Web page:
A few weeks ago I received a nice email from a 20-something Long Island native who is now a college junior in the midwest, and he was interested in learning more about technical recruiting as a possible career choice. I've been recruiting for almost 20 years, and this is a rare occasion.
I had to explain to him that one doesnt get to choose to become a recruiter. Recruiting chooses you. Or more accurately, when it's unclear how you can feed yourself holding a liberal arts degree and a 2.3 GPA, you may end becoming a recruiter.
Recruiting (on the agency side) might be a target industry for shall we say "higher achievers" if they knew about some of the perks of the job. One can make a good living, work and live almost anywhere where you can get a phone signal and an internet connection, and enjoy quite a bit of flexibility.
The downsides? There are a couple. If I had to pick one, I guess the worst one is that at least 75% of the technology industry will absolutely loathe you and think you should be put to death just for the simple fact that you are in the recruiting industry, regardless of whether you are one of the good ones or not. They don't tell you this in the job interview.
I've done a lot over the years to try and stand out from the others in my field.
I've behaved well, which is the most important thing, and I give away lots of free information for job seekers looking for insight on unusual situations or just the scoop on companies and markets. Thousands of people reach out to me for a quick tip, and I always try to respond if I can.
I've written over 100 articles across several sites about hiring, interviewing, resumes, etc, including many pieces that exposed recruiting tactics and how to avoid being burnt by recruiters. Remember that TV show a few years back with that magician that exposed how illusions were really done, and he had to wear a mask for fear of being murdered? It's not quite that, at least yet.
I published an inexpensive ebook (just cracked the top 200,000 on Amazon — my mother would be proud — get it for $2.99 while supplies lasts!) that gives step-by-step details on how to get a job, and also shares tips on handling recruiters.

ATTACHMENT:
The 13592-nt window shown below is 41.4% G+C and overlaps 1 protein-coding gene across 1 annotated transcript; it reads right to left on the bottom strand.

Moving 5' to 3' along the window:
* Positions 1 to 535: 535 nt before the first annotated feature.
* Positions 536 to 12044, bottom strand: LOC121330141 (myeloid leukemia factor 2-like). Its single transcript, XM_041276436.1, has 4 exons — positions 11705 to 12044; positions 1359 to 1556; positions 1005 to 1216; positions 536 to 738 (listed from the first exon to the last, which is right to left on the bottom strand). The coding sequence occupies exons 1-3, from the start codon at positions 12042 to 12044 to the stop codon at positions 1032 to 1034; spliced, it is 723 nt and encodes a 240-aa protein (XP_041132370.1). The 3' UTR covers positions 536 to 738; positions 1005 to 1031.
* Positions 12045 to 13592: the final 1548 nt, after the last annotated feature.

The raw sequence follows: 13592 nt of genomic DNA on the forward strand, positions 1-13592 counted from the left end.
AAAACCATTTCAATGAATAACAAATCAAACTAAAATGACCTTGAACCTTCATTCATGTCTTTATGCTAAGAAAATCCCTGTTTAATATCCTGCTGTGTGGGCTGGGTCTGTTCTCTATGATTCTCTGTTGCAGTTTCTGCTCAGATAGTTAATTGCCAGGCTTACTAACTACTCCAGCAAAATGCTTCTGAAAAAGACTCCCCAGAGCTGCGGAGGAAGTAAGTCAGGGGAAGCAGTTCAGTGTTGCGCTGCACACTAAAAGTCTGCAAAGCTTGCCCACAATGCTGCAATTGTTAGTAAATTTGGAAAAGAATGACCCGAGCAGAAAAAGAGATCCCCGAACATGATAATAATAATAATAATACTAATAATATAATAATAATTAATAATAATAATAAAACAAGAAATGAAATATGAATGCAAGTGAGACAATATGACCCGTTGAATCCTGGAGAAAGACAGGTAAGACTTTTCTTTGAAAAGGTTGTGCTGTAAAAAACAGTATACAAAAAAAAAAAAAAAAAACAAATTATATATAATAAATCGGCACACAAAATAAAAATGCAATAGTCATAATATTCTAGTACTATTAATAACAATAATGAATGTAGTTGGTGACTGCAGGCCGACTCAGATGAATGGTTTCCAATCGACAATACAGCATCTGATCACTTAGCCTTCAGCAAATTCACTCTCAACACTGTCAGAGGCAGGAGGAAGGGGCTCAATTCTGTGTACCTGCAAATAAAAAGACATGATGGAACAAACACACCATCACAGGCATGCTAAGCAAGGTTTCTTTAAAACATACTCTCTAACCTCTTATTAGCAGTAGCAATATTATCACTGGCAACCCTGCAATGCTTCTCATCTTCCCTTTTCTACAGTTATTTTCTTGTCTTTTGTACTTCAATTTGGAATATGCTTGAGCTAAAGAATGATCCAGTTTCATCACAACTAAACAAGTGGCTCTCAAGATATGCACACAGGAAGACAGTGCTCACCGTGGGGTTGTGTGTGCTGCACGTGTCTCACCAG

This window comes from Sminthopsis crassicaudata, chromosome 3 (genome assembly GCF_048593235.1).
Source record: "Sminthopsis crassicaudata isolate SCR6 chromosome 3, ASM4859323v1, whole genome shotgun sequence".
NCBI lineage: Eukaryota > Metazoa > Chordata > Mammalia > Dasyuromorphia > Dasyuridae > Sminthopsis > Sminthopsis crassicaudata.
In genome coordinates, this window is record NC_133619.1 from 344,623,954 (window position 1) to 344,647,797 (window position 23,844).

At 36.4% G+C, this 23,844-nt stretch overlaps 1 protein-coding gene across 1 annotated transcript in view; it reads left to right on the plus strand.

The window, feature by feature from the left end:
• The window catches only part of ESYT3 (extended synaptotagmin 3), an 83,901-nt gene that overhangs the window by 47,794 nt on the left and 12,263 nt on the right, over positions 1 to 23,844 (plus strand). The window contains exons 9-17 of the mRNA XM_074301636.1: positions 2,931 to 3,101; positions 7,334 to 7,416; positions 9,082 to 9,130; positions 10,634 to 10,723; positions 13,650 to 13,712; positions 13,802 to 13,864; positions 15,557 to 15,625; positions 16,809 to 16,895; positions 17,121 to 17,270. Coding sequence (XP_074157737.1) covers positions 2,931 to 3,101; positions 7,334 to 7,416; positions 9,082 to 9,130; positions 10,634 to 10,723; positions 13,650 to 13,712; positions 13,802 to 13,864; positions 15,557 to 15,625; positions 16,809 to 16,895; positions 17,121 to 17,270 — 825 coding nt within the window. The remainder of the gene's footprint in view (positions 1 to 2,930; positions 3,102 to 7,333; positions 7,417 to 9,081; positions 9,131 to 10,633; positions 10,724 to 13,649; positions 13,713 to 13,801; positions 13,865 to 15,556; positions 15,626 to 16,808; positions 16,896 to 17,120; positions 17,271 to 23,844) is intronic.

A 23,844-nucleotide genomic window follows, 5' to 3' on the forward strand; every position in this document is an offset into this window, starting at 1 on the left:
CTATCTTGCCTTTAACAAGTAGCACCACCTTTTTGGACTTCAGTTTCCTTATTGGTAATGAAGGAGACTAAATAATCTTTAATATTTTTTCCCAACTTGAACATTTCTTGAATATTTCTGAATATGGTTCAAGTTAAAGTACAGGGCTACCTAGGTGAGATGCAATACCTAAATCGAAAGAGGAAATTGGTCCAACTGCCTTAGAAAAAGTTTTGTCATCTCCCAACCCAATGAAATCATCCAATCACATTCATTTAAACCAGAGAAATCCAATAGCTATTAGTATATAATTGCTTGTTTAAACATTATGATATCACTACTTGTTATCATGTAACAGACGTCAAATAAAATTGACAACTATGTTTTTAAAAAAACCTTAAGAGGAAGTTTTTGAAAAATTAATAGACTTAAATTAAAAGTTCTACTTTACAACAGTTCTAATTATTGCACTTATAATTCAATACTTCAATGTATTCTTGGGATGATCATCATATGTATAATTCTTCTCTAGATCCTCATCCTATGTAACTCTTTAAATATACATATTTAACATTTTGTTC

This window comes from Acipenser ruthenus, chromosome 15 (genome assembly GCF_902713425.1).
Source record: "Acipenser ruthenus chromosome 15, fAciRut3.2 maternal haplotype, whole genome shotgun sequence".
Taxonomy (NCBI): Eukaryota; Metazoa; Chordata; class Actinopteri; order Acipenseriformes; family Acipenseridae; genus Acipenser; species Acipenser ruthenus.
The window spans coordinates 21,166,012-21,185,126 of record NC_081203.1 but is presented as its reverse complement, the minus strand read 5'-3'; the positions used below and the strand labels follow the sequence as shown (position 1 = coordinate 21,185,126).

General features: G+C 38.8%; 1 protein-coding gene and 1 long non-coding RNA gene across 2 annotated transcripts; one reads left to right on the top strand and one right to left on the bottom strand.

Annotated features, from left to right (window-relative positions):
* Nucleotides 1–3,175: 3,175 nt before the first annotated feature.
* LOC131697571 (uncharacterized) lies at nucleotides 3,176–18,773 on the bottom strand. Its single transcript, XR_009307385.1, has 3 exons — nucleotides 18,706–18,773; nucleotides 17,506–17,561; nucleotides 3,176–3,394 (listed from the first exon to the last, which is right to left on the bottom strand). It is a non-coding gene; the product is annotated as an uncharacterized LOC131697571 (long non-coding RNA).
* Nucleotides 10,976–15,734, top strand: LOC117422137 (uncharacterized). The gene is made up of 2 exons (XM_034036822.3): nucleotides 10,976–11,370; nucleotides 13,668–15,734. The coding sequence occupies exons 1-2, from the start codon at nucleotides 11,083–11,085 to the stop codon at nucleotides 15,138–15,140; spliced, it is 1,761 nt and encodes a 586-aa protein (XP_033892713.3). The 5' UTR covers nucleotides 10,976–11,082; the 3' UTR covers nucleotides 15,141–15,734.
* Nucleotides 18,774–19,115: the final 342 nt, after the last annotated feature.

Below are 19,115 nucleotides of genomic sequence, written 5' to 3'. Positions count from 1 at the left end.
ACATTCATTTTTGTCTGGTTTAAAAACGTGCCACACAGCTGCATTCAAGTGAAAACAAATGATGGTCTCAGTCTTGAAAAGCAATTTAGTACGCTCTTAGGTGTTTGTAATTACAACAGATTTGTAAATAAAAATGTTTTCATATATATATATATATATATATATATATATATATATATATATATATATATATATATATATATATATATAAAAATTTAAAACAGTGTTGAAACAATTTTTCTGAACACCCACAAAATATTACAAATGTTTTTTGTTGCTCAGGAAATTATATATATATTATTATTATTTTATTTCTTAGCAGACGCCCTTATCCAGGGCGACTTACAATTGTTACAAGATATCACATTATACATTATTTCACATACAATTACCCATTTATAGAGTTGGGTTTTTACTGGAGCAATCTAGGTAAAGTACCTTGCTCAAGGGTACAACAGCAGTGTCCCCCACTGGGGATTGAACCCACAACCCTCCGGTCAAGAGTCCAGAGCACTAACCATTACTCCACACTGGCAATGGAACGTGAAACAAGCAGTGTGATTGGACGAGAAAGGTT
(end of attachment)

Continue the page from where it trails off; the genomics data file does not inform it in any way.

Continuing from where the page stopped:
I ran a large Java Users' Group for 15 years, giving away countless books, conference passes, and several tons of pizza. I've got pictures on my company website of me with tech luminaries (though if I'd known I'd be publishing those pics, I'd probably have learned a second camera pose and worn a better assortment of shirts).
I openly advocate for lower recruiting fees - which I think will contribute to better recruiting behavior - on my recruiting company's website. On the front page.
I participate on other popular tech sites like Hacker News and moderate a Reddit group (/r/cscareerquestions) dedicated to helping answer questions about tech careers.
I'm not quite the Mother Teresa of recruiting, but I'm trying.
And even after all that, people are generally inclined to think the worst of me and everyone else in our industry.
If I do my job well, somebody gets a job (which they likely feel is better than the one they had), a company grows with a new hire, and I make a couple bucks. So that's nice. It doesn't always work out that way, and in recruiting the highs are high and the lows can be pretty low.
A quick test to determine a good recruiter - do they want to get to know what you want, or are they only interested in what their client wants?
Be nice to the recruiters. Or at least some of them.